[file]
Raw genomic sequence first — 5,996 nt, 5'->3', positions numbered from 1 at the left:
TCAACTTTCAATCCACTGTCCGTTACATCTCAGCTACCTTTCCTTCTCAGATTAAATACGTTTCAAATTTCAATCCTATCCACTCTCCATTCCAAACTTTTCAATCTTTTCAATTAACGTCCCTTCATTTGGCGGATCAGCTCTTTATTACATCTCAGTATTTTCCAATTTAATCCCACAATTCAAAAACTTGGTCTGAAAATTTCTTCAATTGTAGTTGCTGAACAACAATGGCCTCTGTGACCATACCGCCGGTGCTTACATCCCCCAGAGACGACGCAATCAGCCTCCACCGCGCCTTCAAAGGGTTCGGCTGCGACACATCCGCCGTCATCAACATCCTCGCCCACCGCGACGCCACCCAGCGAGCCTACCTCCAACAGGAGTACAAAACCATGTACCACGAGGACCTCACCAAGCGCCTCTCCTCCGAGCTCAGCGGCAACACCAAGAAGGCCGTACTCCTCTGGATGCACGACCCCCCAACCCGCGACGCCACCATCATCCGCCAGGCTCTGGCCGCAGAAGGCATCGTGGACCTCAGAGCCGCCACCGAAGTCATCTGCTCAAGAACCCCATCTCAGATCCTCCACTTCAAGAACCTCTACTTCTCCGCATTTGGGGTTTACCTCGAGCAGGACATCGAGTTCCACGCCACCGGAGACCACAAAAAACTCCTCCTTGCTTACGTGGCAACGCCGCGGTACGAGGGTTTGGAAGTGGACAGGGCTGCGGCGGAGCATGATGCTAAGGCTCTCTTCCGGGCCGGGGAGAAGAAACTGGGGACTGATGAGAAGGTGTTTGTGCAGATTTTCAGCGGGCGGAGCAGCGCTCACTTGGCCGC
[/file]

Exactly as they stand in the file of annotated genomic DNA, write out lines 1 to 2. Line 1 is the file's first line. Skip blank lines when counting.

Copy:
Raw genomic sequence first — 5,996 nt, 5'->3', positions numbered from 1 at the left:
TCAACTTTCAATCCACTGTCCGTTACATCTCAGCTACCTTTCCTTCTCAGATTAAATACGTTTCAAATTTCAATCCTATCCACTCTCCATTCCAAACTTTTCAATCTTTTCAATTAACGTCCCTTCATTTGGCGGATCAGCTCTTTATTACATCTCAGTATTTTCCAATTTAATCCCACAATTCAAAAACTTGGTCTGAAAATTTCTTCAATTGTAGTTGCTGAACAACAATGGCCTCTGTGACCATACCGCCGGTGCTTACATCCCCCAGAGACGACGCAATCAGCCTCCACCGCGCCTTCAAAGGGTTCGGCTGCGACACATCCGCCGTCATCAACATCCTCGCCCACCGCGACGCCACCCAGCGAGCCTACCTCCAACAGGAGTACAAAACCATGTACCACGAGGACCTCACCAAGCGCCTCTCCTCCGAGCTCAGCGGCAACACCAAGAAGGCCGTACTCCTCTGGATGCACGACCCCCCAACCCGCGACGCCACCATCATCCGCCAGGCTCTGGCCGCAGAAGGCATCGTGGACCTCAGAGCCGCCACCGAAGTCATCTGCTCAAGAACCCCATCTCAGATCCTCCACTTCAAGAACCTCTACTTCTCCGCATTTGGGGTTTACCTCGAGCAGGACATCGAGTTCCACGCCACCGGAGACCACAAAAAACTCCTCCTTGCTTACGTGGCAACGCCGCGGTACGAGGGTTTGGAAGTGGACAGGGCTGCGGCGGAGCATGATGCTAAGGCTCTCTTCCGGGCCGGGGAGAAGAAACTGGGGACTGATGAGAAGGTGTTTGTGCAGATTTTCAGCGGGCGGAGCAGCGCTCACTTGGCCGC